Thursday, June 5, 2008

Paneer Makhani

I've been really silent on the recipe section, so here I come! Once again a recipe by Sanjeev Kapoor and once again a delicious one! If you love paneer dishes, you must try this. This recipe is slightly modified from the original one depending on the availability of ingredients and fat concerns. Implying that I reduced the amount of butter/oil/cream being used and omitted certain ingredients if I didn't have them. I'll list the recipe just as I made it and hence I'm doing away with the list of ingredients because you would agree with me that when you cook you add a little bit of this and a little bit of that. Rarely do you exactly measure the quantities, most of the time it's approximation and what looks good to you. Most importantly, make it a day ahead of when you want to serve it. That gives the spices sufficient time to get absorbed in the curry. At the least prepare it in the morning if you want it in the evening, it's not a rule but you won't be disappointed.


  1. I made paneer from 1 liter milk. That should be approx 250 gms paneer I think. Cut it into cubes.
  2. Heat 1 tblsp butter in a pan on a medium-low flame.
  3. Add 2 bay leafs, 2 cut green cardamoms, pinch of cinnamon powder, sprinkle some black pepper powder and 1 chopped green chilli and stir. The original recipe called for cinnamon sticks and black peppercorns so you can use that if you've that. Stir-fry for 1-2 mins.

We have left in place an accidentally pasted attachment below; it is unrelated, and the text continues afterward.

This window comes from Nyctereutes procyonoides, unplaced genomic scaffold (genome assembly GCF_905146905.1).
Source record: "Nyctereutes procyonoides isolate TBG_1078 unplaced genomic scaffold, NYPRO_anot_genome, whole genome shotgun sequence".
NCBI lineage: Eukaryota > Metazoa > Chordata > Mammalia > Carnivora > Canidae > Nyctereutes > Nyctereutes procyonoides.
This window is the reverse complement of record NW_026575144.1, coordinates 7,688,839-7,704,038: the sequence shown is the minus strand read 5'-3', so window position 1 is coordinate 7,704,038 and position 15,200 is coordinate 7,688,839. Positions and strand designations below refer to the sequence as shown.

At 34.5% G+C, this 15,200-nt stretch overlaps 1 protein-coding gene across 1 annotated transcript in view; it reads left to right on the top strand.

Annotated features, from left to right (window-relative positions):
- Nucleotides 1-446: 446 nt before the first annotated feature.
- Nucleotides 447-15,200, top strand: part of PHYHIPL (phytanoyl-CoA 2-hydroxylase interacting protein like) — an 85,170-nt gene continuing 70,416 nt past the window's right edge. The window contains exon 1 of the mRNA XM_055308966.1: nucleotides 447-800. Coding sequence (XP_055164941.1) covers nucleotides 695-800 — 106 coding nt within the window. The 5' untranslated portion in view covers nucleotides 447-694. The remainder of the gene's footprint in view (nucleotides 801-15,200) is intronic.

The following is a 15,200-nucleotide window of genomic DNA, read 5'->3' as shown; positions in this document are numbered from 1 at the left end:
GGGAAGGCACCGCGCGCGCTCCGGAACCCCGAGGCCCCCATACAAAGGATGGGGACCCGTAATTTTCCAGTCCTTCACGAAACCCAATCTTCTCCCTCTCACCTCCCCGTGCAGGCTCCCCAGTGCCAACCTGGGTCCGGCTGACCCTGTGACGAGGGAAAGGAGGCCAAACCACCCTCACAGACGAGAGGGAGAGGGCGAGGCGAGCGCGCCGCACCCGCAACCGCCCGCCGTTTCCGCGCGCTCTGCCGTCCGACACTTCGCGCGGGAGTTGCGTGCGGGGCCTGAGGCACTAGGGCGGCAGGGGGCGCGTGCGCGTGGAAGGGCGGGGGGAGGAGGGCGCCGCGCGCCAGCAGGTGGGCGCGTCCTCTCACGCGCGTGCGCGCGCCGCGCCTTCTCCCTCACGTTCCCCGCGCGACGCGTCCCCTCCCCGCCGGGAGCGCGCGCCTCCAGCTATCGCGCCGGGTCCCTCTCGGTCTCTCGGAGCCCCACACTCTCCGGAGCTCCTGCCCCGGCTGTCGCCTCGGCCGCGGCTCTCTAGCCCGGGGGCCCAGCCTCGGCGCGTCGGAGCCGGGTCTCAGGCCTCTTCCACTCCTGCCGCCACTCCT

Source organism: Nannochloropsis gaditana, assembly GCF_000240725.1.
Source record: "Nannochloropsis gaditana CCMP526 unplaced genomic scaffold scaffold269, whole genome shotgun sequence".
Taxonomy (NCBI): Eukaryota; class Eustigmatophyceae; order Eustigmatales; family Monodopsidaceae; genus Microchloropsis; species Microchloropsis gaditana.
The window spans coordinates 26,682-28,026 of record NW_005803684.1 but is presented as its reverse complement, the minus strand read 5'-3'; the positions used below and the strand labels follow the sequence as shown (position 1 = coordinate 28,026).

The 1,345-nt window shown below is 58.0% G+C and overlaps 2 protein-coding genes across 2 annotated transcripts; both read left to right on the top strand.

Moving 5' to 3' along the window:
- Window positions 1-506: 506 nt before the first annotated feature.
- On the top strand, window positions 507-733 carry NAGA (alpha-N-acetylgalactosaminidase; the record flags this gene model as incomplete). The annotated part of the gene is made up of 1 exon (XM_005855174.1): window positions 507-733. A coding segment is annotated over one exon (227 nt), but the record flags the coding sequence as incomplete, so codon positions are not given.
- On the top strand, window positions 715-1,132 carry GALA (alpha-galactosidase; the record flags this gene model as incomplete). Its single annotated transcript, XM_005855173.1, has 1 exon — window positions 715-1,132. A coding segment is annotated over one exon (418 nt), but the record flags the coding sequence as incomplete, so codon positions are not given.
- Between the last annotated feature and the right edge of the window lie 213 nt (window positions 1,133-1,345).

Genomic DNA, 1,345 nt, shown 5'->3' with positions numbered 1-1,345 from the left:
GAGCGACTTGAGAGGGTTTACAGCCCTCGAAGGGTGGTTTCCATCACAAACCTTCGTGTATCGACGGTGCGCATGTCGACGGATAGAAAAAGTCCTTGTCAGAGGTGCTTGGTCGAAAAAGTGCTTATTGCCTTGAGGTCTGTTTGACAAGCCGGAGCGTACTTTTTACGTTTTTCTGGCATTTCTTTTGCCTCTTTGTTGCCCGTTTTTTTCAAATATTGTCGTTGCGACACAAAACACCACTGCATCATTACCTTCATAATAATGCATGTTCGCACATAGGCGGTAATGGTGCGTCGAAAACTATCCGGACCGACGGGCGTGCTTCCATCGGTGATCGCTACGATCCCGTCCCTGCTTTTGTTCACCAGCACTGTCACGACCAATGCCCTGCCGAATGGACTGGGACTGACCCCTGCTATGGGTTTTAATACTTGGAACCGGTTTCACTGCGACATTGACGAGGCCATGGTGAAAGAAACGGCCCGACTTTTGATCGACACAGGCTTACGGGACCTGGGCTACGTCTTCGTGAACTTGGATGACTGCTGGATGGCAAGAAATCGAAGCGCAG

4. Add 1 tblsp of ginger garlic paste. Fry well so that the raw smell of garlic goes away. This is very important otherwise your curry will taste "garlick-y" when cooked.
  5. Add 1/2 a can (or around 1 cup) of tomato puree and add some water too. Again around a cup of water.
  6. Add 1 tsp chilli powder, 1-2 tsp crushed kasuri methi, 1 tsp kitchen king (or use Garam Masala) and half a tsp of sugar.
  7. Add salt to taste.
  8. Add paneer and cook for 10 mins.
  9. Add and half a cup of cream.
  10. Cook for 5 minutes.
The original recipe called for 1/4 cup butter in the first step and 1 cup cream in the last step. Also, I used the "tomato sauce" instead of puree. It's not the ketchup; it comes in a can and has a nice texture and color. Hence the nice red color of my curry!


Manisha said...

hey, do I need to add sugar - I somehow can't digest the idea of adding sugar to any curry.

Smriti said...

Sorry to break your heart but yes you do :). It offsets the tanginess of the tomatoes. You don't want your curry to more tangy than you like it to be. I too was very skeptical of adding it especially because DH is like you - can't think of eating curry with sugar in it; but you won't even know that you added sugar. I bet most of the curries we eat in restaurants have teeny bit of sugar in them!